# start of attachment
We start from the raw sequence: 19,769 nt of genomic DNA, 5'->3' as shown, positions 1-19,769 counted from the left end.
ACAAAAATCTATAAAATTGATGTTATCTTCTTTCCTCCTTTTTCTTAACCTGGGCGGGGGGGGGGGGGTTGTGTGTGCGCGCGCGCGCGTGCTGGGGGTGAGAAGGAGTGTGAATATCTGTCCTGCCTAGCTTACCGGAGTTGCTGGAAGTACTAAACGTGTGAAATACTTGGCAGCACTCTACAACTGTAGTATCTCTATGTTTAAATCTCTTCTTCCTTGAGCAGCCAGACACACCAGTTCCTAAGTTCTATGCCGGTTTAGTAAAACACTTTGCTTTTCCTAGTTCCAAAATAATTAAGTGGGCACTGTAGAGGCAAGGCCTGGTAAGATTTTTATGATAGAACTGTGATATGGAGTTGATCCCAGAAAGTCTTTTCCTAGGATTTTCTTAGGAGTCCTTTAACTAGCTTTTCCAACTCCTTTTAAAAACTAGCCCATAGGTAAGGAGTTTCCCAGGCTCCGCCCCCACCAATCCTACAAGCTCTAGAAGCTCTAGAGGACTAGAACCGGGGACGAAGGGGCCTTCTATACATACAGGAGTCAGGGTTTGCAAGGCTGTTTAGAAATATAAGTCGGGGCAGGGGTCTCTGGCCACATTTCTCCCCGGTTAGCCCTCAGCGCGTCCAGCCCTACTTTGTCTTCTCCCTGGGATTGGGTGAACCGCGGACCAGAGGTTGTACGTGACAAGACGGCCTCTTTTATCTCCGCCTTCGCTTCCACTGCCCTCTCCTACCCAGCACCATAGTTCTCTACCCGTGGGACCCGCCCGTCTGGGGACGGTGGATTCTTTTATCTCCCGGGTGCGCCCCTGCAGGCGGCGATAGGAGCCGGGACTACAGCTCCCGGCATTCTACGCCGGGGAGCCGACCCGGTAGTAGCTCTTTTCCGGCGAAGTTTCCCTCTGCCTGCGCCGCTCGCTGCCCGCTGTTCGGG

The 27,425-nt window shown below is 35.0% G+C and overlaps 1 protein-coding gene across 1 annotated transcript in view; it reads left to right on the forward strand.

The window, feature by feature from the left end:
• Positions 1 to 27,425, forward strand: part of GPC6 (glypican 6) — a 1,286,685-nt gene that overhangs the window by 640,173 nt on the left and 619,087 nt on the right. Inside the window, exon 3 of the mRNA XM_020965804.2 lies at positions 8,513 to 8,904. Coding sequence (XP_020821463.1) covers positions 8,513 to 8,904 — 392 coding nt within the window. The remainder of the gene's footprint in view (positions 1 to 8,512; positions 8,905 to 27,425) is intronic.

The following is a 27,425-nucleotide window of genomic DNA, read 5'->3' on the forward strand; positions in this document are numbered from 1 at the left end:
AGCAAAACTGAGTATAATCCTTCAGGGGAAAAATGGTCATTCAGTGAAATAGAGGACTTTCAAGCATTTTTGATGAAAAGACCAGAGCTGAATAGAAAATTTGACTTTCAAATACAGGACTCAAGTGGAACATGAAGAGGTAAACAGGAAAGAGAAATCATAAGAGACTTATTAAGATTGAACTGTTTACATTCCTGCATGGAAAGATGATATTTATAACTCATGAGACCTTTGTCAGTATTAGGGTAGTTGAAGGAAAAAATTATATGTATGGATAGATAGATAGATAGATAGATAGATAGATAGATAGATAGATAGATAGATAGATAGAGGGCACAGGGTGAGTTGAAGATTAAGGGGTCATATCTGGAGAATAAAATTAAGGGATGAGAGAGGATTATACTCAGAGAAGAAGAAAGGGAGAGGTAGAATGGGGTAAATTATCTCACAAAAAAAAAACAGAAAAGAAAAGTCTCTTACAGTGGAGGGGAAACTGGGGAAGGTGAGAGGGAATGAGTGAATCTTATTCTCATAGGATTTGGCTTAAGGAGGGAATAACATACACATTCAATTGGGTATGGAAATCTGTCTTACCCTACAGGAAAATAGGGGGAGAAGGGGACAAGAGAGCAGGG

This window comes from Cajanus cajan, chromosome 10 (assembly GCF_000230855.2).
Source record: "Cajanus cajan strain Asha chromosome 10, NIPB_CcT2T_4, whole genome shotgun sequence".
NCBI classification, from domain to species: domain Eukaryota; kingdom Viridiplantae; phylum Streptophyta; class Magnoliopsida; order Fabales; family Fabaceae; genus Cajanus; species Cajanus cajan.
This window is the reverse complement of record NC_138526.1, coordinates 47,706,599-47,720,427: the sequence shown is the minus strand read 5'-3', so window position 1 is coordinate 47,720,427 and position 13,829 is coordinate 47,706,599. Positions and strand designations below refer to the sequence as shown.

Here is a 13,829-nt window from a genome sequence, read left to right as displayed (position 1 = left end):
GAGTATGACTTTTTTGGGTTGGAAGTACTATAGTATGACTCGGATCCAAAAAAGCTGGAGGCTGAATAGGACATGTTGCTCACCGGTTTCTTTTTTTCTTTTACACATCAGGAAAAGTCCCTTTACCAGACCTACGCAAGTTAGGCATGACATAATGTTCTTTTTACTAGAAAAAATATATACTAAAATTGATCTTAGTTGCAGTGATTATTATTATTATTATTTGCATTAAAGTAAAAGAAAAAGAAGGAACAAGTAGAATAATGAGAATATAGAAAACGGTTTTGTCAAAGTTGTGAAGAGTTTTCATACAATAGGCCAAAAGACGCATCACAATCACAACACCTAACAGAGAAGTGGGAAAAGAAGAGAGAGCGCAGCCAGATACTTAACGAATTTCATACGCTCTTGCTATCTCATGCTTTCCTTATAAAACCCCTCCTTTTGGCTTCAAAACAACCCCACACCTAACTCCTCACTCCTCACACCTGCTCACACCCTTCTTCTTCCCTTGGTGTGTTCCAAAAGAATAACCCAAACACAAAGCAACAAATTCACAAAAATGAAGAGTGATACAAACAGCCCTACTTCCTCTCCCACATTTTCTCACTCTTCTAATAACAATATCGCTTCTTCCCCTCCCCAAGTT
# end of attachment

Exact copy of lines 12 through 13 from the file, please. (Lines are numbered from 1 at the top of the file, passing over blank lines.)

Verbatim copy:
Here is a 13,829-nt window from a genome sequence, read left to right as displayed (position 1 = left end):
GAGTATGACTTTTTTGGGTTGGAAGTACTATAGTATGACTCGGATCCAAAAAAGCTGGAGGCTGAATAGGACATGTTGCTCACCGGTTTCTTTTTTTCTTTTACACATCAGGAAAAGTCCCTTTACCAGACCTACGCAAGTTAGGCATGACATAATGTTCTTTTTACTAGAAAAAATATATACTAAAATTGATCTTAGTTGCAGTGATTATTATTATTATTATTTGCATTAAAGTAAAAGAAAAAGAAGGAACAAGTAGAATAATGAGAATATAGAAAACGGTTTTGTCAAAGTTGTGAAGAGTTTTCATACAATAGGCCAAAAGACGCATCACAATCACAACACCTAACAGAGAAGTGGGAAAAGAAGAGAGAGCGCAGCCAGATACTTAACGAATTTCATACGCTCTTGCTATCTCATGCTTTCCTTATAAAACCCCTCCTTTTGGCTTCAAAACAACCCCACACCTAACTCCTCACTCCTCACACCTGCTCACACCCTTCTTCTTCCCTTGGTGTGTTCCAAAAGAATAACCCAAACACAAAGCAACAAATTCACAAAAATGAAGAGTGATACAAACAGCCCTACTTCCTCTCCCACATTTTCTCACTCTTCTAATAACAATATCGCTTCTTCCCCTCCCCAAGTT